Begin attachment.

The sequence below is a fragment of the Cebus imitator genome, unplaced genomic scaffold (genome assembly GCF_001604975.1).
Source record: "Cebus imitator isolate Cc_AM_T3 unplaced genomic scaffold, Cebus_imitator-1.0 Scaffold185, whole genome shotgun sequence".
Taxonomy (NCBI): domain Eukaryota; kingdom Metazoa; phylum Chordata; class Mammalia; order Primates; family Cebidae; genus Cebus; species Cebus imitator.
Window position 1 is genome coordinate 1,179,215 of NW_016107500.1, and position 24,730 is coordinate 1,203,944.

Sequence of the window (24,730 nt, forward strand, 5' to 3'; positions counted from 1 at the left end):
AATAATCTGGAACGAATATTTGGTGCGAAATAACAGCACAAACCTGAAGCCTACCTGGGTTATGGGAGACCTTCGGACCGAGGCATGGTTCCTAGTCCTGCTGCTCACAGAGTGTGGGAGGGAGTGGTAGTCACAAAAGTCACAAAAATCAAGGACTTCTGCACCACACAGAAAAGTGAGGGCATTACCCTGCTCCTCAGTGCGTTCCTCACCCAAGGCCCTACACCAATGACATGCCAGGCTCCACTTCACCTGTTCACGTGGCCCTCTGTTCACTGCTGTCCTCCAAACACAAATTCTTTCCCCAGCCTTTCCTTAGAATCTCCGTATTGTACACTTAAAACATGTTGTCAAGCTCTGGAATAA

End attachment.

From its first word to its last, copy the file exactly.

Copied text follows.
The sequence below is a fragment of the Cebus imitator genome, unplaced genomic scaffold (genome assembly GCF_001604975.1).
Source record: "Cebus imitator isolate Cc_AM_T3 unplaced genomic scaffold, Cebus_imitator-1.0 Scaffold185, whole genome shotgun sequence".
Taxonomy (NCBI): domain Eukaryota; kingdom Metazoa; phylum Chordata; class Mammalia; order Primates; family Cebidae; genus Cebus; species Cebus imitator.
Window position 1 is genome coordinate 1,179,215 of NW_016107500.1, and position 24,730 is coordinate 1,203,944.

Sequence of the window (24,730 nt, forward strand, 5' to 3'; positions counted from 1 at the left end):
AATAATCTGGAACGAATATTTGGTGCGAAATAACAGCACAAACCTGAAGCCTACCTGGGTTATGGGAGACCTTCGGACCGAGGCATGGTTCCTAGTCCTGCTGCTCACAGAGTGTGGGAGGGAGTGGTAGTCACAAAAGTCACAAAAATCAAGGACTTCTGCACCACACAGAAAAGTGAGGGCATTACCCTGCTCCTCAGTGCGTTCCTCACCCAAGGCCCTACACCAATGACATGCCAGGCTCCACTTCACCTGTTCACGTGGCCCTCTGTTCACTGCTGTCCTCCAAACACAAATTCTTTCCCCAGCCTTTCCTTAGAATCTCCGTATTGTACACTTAAAACATGTTGTCAAGCTCTGGAATAA